The Schwarz Saddle: The Leather

Many tanneries have come and gone, but the one that has stood the test of time like no other is Hermann Oak Leather (St. Louis, est. 1881). Their bark tanning process uses ingredients from sources around the globe. None have been able to duplicate the look, feel, and durability of Hermann Oak Leather.

When available, I use top quality “hot-stuffed” latigo for my strings and tie-latigos. This type of latigo is a chrome tan that is then retanned using fat liquors, waxes, and tallows to produce a ‘loaded’ leather that withstands the abuse of a sweaty horse.

The size of the sides that are available nowadays dictates that we use at least 2 ½ sides per saddle and I calculate at least 20% waste on the leather I buy. This combination of starting out with plenty of leather to choose from and allowing for a high percentage of waste allows me to make good choices on the quality of leather for the respective parts to be cut. Custom saddles are expensive and my goal is to have full confidence in the leathers I choose for my customers.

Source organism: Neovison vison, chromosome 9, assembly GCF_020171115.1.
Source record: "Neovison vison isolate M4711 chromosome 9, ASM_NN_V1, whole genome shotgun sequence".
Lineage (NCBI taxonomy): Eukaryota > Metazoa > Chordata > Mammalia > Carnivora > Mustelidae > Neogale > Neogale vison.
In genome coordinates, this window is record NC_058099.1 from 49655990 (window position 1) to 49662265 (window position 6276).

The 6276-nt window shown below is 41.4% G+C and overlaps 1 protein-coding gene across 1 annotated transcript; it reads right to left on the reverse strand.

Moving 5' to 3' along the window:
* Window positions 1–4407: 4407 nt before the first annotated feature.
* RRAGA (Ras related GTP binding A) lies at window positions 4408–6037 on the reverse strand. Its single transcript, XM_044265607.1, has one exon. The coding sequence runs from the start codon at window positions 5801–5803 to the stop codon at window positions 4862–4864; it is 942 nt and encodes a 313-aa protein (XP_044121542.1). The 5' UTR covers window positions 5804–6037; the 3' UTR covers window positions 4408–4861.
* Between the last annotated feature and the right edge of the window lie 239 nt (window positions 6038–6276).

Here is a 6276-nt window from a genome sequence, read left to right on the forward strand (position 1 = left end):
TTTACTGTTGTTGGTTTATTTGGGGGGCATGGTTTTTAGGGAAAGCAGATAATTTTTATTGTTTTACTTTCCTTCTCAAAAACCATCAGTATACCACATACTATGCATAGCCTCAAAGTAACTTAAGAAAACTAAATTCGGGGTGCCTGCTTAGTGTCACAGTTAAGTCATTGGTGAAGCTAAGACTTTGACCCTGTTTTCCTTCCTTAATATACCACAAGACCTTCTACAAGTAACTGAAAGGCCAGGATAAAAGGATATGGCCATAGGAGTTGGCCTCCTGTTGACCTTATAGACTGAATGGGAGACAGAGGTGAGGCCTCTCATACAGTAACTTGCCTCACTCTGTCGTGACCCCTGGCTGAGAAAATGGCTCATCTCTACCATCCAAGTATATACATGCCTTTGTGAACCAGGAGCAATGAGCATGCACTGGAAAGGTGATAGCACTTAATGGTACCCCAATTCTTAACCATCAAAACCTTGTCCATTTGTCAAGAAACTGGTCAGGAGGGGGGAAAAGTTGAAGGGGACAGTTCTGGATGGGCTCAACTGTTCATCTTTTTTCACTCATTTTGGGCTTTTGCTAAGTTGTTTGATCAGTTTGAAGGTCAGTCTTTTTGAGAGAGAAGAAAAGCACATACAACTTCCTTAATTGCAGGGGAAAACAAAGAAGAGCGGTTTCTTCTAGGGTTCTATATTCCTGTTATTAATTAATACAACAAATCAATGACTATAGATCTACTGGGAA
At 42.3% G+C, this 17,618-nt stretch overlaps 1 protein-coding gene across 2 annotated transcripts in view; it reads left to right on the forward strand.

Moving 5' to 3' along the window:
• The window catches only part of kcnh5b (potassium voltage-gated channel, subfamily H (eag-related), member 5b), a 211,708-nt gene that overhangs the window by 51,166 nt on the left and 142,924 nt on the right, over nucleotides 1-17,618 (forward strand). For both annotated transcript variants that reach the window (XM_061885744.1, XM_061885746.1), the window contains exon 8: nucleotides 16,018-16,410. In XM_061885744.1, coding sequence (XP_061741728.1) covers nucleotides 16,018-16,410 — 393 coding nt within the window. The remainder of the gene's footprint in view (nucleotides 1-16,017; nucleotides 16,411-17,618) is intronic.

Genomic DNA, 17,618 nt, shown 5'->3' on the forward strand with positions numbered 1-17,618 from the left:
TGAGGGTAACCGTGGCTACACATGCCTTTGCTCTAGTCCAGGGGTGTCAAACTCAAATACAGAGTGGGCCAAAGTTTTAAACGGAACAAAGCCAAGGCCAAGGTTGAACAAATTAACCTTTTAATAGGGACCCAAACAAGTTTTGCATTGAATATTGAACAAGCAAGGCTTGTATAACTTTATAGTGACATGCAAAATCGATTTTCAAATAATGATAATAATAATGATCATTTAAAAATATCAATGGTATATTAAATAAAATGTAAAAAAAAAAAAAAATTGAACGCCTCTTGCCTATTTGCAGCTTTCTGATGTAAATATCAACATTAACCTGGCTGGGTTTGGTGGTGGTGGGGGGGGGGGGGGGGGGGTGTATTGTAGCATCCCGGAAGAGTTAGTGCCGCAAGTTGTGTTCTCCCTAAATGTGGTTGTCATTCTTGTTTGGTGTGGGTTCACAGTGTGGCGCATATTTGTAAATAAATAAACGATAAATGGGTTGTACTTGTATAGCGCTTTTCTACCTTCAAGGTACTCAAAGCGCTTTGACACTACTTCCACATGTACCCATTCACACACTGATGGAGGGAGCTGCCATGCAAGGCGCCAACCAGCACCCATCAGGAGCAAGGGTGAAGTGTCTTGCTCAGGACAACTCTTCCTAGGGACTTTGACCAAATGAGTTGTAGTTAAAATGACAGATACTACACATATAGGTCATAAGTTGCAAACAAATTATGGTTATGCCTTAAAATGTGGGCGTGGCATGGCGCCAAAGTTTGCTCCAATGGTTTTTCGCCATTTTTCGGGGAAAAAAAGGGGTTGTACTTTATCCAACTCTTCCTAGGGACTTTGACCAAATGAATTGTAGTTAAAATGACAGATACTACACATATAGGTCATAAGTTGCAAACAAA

Compressing leather.

Compressing leather.

An important process I added a number of years ago came with a piece of equipment I bought from the late, great Don King. It is a splitter that has a twenty-eight inch blade in it and weighs a half ton. I purchased it to level (split) skirts and other saddle parts, but I use it more as a roller. When adjusted properly, I’ve found that it will compress dampened leather by as much as twenty percent. My riggings, saddle skirts, skirt fillers, and stirrup leathers finish thinner and firmer as a result. Skirts will keep their shape longer and stirrup leathers will last longer when the fibers are compressed in this way.